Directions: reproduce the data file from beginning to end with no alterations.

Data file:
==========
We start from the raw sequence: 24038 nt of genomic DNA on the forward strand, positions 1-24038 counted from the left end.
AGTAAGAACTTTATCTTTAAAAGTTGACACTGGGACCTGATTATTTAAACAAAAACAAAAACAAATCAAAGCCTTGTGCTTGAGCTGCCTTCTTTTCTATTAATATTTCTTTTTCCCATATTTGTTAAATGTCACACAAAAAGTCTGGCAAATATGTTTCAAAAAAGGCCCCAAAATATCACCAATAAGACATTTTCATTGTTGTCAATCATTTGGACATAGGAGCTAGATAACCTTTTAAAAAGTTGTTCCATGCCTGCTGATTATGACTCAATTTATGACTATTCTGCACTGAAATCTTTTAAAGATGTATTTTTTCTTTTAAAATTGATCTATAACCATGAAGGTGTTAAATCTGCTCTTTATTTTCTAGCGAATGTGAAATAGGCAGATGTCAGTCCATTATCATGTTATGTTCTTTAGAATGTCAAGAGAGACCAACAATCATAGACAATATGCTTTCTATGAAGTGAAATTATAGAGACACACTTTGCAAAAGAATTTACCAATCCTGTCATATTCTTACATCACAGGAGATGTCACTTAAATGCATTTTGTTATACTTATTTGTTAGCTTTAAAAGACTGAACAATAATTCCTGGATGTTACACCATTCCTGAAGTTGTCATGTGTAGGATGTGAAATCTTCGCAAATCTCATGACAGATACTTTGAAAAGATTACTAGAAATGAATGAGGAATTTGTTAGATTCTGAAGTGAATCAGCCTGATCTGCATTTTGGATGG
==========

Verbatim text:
We start from the raw sequence: 24038 nt of genomic DNA on the forward strand, positions 1-24038 counted from the left end.
AGTAAGAACTTTATCTTTAAAAGTTGACACTGGGACCTGATTATTTAAACAAAAACAAAAACAAATCAAAGCCTTGTGCTTGAGCTGCCTTCTTTTCTATTAATATTTCTTTTTCCCATATTTGTTAAATGTCACACAAAAAGTCTGGCAAATATGTTTCAAAAAAGGCCCCAAAATATCACCAATAAGACATTTTCATTGTTGTCAATCATTTGGACATAGGAGCTAGATAACCTTTTAAAAAGTTGTTCCATGCCTGCTGATTATGACTCAATTTATGACTATTCTGCACTGAAATCTTTTAAAGATGTATTTTTTCTTTTAAAATTGATCTATAACCATGAAGGTGTTAAATCTGCTCTTTATTTTCTAGCGAATGTGAAATAGGCAGATGTCAGTCCATTATCATGTTATGTTCTTTAGAATGTCAAGAGAGACCAACAATCATAGACAATATGCTTTCTATGAAGTGAAATTATAGAGACACACTTTGCAAAAGAATTTACCAATCCTGTCATATTCTTACATCACAGGAGATGTCACTTAAATGCATTTTGTTATACTTATTTGTTAGCTTTAAAAGACTGAACAATAATTCCTGGATGTTACACCATTCCTGAAGTTGTCATGTGTAGGATGTGAAATCTTCGCAAATCTCATGACAGATACTTTGAAAAGATTACTAGAAATGAATGAGGAATTTGTTAGATTCTGAAGTGAATCAGCCTGATCTGCATTTTGGATGG